How cells measure themselves

How cells measure themselves
Ever since scientists discovered cells under the microscope more than 350 years ago, they have noted that each type of cell has a characteristic size. From tiny bacteria to inches-long neurons, size matters for how cells work. The question of how these building blocks of life regulate their own size, however, has remained a mystery.


Now we have an explanation for this long-standing biological question. In a study focusing on the growing tip of plants, researchers show that cells use their DNA content as an internal gauge to assess and adjust their size.

Professor Robert Sablowski, a group leader at the John Innes Centre and corresponding author of the study said: "It has been suggested for a long time that DNA could be used as a scale for cell size, but it was unclear how cells could read the scale and use the information. The key is to use the DNA as a template to accumulate the right amount of a protein, which then needs to be diluted before the cell divides. It s exciting to come across such a simple solution to a long-standing problem."

The average cell size results from a balance between how much cells grow and how often they split in two. It has long been clear that cells grow to a certain size before they divide. But how can a cell know how much it has grown?

A good place to investigate this question is in the shoot meristem, the growing tip of the plant, which supplies new cells to make leaves, flowers and stems. Meristem cells constantly grow and divide. Their divisions are often not equal, producing cells of different sizes. Over time, these differences should build up, but the meristem cells stay within a narrow range of sizes over long periods.

In this study, which appears in Science, John Innes Centre researchers carefully followed the growth and division of meristem cells over time. They found that although cells can start their life with variable sizes, by the time the cells are ready to replicate their DNA (a necessary step before cell division, as each new cell needs its own copy of the DNA), most of the initial variability in cell sizes has been corrected.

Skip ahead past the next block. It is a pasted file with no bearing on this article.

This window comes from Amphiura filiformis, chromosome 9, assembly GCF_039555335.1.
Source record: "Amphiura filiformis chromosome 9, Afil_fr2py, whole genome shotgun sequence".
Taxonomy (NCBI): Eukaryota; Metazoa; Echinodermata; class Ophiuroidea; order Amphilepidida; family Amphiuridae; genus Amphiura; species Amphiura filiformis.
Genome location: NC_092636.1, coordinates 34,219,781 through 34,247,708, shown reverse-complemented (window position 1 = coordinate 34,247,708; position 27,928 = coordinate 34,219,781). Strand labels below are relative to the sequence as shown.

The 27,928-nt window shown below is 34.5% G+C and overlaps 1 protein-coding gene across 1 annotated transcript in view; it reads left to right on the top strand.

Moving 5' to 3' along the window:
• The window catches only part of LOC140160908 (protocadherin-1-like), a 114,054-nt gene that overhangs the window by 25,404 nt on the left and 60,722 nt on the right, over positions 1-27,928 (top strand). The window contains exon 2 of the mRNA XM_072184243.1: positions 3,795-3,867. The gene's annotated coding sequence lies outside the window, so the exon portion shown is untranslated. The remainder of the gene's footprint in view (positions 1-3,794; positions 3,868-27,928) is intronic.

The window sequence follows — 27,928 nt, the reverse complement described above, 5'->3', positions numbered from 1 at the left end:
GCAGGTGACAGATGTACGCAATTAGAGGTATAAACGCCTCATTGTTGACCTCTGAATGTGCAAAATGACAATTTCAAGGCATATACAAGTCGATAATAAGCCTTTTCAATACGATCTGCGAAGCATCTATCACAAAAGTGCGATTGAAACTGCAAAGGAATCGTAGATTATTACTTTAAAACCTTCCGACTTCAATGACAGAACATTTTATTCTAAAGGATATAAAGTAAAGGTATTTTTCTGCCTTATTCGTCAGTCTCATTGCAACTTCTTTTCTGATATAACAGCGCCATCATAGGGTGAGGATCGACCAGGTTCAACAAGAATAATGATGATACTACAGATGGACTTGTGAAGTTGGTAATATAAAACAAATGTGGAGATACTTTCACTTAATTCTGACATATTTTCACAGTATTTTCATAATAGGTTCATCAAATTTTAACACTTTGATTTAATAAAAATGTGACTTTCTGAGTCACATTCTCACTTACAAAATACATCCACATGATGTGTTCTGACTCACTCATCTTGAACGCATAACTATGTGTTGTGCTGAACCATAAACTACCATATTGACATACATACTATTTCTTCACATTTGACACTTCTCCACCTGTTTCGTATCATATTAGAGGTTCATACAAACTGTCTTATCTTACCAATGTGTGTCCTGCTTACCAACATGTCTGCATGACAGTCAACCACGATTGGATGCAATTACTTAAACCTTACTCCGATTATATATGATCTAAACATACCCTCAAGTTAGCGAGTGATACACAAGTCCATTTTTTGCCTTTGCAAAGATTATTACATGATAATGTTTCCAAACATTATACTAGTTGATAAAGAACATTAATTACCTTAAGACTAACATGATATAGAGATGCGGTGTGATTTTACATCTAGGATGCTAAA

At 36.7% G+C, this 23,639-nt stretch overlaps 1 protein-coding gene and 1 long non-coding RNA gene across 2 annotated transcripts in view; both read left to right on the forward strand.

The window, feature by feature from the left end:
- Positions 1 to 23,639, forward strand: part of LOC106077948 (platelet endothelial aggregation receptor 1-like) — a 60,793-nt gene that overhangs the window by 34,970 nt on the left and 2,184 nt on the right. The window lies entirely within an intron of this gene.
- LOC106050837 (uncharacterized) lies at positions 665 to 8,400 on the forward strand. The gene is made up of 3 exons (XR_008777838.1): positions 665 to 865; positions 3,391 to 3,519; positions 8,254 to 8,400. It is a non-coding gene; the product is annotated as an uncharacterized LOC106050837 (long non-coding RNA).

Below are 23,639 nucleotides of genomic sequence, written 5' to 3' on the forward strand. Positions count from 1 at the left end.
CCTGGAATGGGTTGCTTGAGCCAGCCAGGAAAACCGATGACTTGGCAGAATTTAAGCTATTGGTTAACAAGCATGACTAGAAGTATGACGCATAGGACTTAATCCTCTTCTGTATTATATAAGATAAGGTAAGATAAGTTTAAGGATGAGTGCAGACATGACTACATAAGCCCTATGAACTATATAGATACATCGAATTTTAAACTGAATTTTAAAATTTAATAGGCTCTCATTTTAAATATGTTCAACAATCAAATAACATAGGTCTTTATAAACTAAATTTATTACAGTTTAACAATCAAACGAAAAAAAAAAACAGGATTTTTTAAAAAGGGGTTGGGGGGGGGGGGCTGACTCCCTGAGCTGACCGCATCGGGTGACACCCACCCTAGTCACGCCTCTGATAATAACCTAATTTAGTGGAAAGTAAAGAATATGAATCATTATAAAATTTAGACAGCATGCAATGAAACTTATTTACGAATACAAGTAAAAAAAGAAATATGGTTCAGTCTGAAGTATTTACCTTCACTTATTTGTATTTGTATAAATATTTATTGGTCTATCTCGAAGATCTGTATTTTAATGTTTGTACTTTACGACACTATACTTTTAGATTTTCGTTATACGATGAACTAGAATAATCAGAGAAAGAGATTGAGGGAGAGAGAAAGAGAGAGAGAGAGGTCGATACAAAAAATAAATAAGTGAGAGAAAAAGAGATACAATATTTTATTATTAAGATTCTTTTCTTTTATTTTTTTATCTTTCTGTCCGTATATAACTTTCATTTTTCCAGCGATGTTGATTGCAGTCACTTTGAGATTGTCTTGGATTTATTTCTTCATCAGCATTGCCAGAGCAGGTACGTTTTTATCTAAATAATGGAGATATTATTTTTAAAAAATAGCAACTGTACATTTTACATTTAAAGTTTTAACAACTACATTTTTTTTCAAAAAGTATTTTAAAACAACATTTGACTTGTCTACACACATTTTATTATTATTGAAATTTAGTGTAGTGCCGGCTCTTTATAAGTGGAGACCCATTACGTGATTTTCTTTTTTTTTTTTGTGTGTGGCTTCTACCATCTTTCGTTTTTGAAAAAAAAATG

They then monitored a protein called KRP4, whose role is to delay the start of DNA replication, and found that, regardless of their initial size, cells were always born with the same amount of KRP4. This means that when a cell is born too small, it receives a higher concentration of KRP4, which delays its progression to DNA replication, allowing time for the cell to catch up to the same size of the other cells. Conversely, if a cell is born too big, KRP4 is diluted so it can move quickly onto the next stage without growing further. Over time this keeps meristem cells within a narrow size range.

But what ensures that cells start off with the same amount of KRP4? It turned out that when cells divide, KRP4 "takes a ride" on the DNA, which is given in identical copies to each newborn cell. In this way, the initial amount of KRP4 becomes proportional to the cell s DNA content. To make sure that KRP4 accumulates in the mother cell in proportion to the DNA content, any excess KRP4 not bound to the DNA is destroyed before cell division by another protein called FBL17. Mathematical models and using gene-edited mutants with varying quantities of these genetic components confirmed the mechanism.

Professor Robert Sablowski, explains this process, "One riddle we had to solve is how a cell can know how much it has grown when most of the components of a cell increase together in number and size so they cannot be used as a fixed ruler to measure size. One exception is DNA which exists in the cell in a discrete amount -- its amount precisely doubles before cell division, but it does not vary with cell growth."

Future experiments will seek to explain exactly how the regulatory protein KRP4 associates, then dissociates from chromosomes during cell division. The researchers also want to understand whether the mechanism is modulated in different cell types to produce different average sizes.

The findings may explain the relation between genome size and cell size -- species with large genomes and, therefore a lot of DNA in their cells, tend to have larger cells. This is particularly important in crop plants, many of which have been selected to contain multiple copies of the genomes present in their wild ancestors, leading to larger cells and often larger fruits and seeds.

Components of the genetic mechanism that includes KRP4 are present in many organisms, and it has been suggested that these components are important to regulate cell size in human cells. Thus the mechanism uncovered in the study may also be relevant across biological Kingdoms, with implications for animal and human cell biology.

Materials provided by John Innes Centre . Note: Content may be edited for style and length.

John Innes Centre. "How cells measure themselves." ScienceDaily. ScienceDaily, 10 June 2021. .

John Innes Centre. "How cells measure themselves." ScienceDaily. (accessed June 10, 2021).



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